Apple has warned that any buyer of its iPhone who has attempted to make the mobile phone work with alternative mobile networks could find the phone broken when it is next updated.
Apple signed lucrative deals with AT&T in the US and O2 in the UK so that those were the only networks in their countries to be allowed to sell the combined web browser, MP3 player and phone.
A number of individuals and companies have made fixes available which 'unlock' the phone so that it can be used on other networks. Apple now says that users of those fixes face their phones being broken the next time their handset is updated.
"Apple has discovered that many of the unauthorized iPhone unlocking programs available on the internet cause irreparable damage to the iPhone's software," said an Apple statement.
The company said that unlocking the phone "will likely result in the modified iPhone becoming permanently inoperable when a future Apple-supplied iPhone software update is installed."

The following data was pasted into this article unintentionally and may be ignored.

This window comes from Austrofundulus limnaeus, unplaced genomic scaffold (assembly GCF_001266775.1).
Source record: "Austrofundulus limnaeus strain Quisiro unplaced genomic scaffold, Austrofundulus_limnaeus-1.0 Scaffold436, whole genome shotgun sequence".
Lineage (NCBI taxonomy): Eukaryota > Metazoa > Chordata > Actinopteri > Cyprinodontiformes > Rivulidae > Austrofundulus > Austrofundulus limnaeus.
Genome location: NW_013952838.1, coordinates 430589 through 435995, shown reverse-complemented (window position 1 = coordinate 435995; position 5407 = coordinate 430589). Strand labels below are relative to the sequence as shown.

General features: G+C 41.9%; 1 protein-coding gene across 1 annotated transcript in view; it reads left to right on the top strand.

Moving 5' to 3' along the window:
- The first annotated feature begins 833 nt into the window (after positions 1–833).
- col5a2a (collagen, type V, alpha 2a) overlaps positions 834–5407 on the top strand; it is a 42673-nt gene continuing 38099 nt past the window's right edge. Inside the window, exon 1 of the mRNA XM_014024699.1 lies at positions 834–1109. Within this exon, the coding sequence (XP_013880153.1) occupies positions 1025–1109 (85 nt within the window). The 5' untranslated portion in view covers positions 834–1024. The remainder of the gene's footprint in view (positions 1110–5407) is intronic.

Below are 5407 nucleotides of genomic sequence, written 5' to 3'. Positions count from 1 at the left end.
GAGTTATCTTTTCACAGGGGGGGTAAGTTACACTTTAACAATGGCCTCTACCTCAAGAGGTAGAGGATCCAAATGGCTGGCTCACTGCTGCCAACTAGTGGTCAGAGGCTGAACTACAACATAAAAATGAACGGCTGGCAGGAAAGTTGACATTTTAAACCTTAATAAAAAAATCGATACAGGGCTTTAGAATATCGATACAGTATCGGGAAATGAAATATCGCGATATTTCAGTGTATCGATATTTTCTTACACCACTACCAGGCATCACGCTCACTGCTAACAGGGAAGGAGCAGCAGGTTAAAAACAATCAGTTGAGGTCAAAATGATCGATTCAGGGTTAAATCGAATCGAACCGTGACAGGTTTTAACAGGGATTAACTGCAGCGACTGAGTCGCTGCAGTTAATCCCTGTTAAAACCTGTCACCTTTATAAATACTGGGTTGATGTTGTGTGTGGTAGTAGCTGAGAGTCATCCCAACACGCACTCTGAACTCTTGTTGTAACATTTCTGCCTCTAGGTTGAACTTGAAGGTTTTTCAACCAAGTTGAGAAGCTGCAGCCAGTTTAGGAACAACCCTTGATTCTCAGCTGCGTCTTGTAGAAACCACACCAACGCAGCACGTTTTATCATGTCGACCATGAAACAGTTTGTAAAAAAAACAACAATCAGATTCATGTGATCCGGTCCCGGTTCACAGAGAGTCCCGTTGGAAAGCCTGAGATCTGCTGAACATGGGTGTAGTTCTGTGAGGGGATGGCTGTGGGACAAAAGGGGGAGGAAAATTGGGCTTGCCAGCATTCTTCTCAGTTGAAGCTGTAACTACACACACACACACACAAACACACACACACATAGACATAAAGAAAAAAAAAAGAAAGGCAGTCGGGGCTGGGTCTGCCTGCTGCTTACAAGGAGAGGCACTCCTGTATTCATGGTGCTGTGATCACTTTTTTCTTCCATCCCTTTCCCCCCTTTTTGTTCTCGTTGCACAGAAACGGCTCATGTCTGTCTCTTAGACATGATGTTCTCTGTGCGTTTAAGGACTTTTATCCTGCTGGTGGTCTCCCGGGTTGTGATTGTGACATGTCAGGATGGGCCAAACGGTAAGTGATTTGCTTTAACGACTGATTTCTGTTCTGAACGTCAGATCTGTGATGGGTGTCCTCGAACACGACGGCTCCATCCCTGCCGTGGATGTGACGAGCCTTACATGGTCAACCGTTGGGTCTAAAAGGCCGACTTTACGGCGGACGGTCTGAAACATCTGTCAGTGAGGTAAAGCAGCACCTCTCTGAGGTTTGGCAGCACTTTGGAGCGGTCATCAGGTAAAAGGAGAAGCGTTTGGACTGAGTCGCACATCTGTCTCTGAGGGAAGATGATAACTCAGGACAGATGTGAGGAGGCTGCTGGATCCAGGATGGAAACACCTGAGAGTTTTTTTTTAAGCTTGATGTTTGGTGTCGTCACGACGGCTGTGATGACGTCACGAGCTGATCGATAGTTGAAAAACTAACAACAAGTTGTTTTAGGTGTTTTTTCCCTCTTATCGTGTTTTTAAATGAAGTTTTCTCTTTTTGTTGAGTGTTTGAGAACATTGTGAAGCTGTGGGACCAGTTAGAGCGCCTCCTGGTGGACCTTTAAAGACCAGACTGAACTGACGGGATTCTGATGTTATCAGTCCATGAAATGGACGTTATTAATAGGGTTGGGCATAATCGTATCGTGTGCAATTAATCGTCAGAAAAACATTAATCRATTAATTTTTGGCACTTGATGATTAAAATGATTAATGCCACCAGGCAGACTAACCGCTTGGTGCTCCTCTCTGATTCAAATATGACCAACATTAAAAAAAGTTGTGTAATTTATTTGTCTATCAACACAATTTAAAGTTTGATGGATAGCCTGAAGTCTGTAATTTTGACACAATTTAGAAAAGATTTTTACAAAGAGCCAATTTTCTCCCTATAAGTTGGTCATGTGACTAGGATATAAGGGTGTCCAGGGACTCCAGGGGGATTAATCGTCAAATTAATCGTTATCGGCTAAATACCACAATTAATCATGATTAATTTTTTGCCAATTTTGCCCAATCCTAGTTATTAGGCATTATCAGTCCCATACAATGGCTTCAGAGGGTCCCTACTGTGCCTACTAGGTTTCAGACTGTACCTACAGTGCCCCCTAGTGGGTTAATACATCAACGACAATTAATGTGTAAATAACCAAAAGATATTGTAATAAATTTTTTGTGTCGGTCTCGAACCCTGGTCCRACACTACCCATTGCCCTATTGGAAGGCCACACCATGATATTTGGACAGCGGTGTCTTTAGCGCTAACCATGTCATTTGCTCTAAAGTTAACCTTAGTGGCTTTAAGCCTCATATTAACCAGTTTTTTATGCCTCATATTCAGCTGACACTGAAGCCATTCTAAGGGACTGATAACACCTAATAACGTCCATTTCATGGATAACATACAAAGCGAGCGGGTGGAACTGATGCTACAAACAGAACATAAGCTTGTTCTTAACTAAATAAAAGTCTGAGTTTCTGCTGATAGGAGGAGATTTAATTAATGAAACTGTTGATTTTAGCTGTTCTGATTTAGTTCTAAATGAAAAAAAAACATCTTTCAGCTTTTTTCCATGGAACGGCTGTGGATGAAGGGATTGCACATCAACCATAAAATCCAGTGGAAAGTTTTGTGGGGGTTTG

The company has said that unlocking phones renders guarantees invalid. It said that though it will not deliberately attempt to break phones that have been unlocked, it will not attempt to avoid software clashes that could result in broken handsets.
Last week while launching the iPhone in the UK, Apple founder and chief executive Steve Jobs said that his company would try hard to stop consumers from using the phone on other networks.
"It's a cat-and-mouse game," said Jobs at the London launch, according to Computerworld. "We try to stay ahead. People will try to break in, and it's our job to stop them breaking in."
Users who have used unlocking software could choose not to download Apple's updates of the phone's software if they wanted to carry on using their unlocked phone.